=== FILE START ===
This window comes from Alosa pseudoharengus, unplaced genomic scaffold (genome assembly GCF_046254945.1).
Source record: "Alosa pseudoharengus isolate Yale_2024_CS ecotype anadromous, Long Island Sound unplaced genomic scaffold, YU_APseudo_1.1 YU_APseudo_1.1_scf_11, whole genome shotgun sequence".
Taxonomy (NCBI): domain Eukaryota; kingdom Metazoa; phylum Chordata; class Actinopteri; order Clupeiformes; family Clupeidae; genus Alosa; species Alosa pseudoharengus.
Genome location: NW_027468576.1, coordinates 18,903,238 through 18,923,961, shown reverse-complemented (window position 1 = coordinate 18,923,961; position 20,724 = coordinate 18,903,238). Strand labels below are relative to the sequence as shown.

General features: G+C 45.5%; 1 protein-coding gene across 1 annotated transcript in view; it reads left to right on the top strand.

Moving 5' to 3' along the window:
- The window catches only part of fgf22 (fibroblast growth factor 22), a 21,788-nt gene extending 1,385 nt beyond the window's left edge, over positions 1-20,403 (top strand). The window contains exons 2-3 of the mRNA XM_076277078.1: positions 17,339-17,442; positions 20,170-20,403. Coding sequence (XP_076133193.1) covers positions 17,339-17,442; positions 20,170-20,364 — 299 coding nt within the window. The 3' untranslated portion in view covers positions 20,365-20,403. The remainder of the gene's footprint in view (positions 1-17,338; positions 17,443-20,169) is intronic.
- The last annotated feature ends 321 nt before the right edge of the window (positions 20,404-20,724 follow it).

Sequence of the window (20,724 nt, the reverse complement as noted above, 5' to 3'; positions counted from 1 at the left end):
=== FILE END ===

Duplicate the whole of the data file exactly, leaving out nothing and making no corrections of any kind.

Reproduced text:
This window comes from Alosa pseudoharengus, unplaced genomic scaffold (genome assembly GCF_046254945.1).
Source record: "Alosa pseudoharengus isolate Yale_2024_CS ecotype anadromous, Long Island Sound unplaced genomic scaffold, YU_APseudo_1.1 YU_APseudo_1.1_scf_11, whole genome shotgun sequence".
Taxonomy (NCBI): domain Eukaryota; kingdom Metazoa; phylum Chordata; class Actinopteri; order Clupeiformes; family Clupeidae; genus Alosa; species Alosa pseudoharengus.
Genome location: NW_027468576.1, coordinates 18,903,238 through 18,923,961, shown reverse-complemented (window position 1 = coordinate 18,923,961; position 20,724 = coordinate 18,903,238). Strand labels below are relative to the sequence as shown.

General features: G+C 45.5%; 1 protein-coding gene across 1 annotated transcript in view; it reads left to right on the top strand.

Moving 5' to 3' along the window:
- The window catches only part of fgf22 (fibroblast growth factor 22), a 21,788-nt gene extending 1,385 nt beyond the window's left edge, over positions 1-20,403 (top strand). The window contains exons 2-3 of the mRNA XM_076277078.1: positions 17,339-17,442; positions 20,170-20,403. Coding sequence (XP_076133193.1) covers positions 17,339-17,442; positions 20,170-20,364 — 299 coding nt within the window. The 3' untranslated portion in view covers positions 20,365-20,403. The remainder of the gene's footprint in view (positions 1-17,338; positions 17,443-20,169) is intronic.
- The last annotated feature ends 321 nt before the right edge of the window (positions 20,404-20,724 follow it).

Sequence of the window (20,724 nt, the reverse complement as noted above, 5' to 3'; positions counted from 1 at the left end):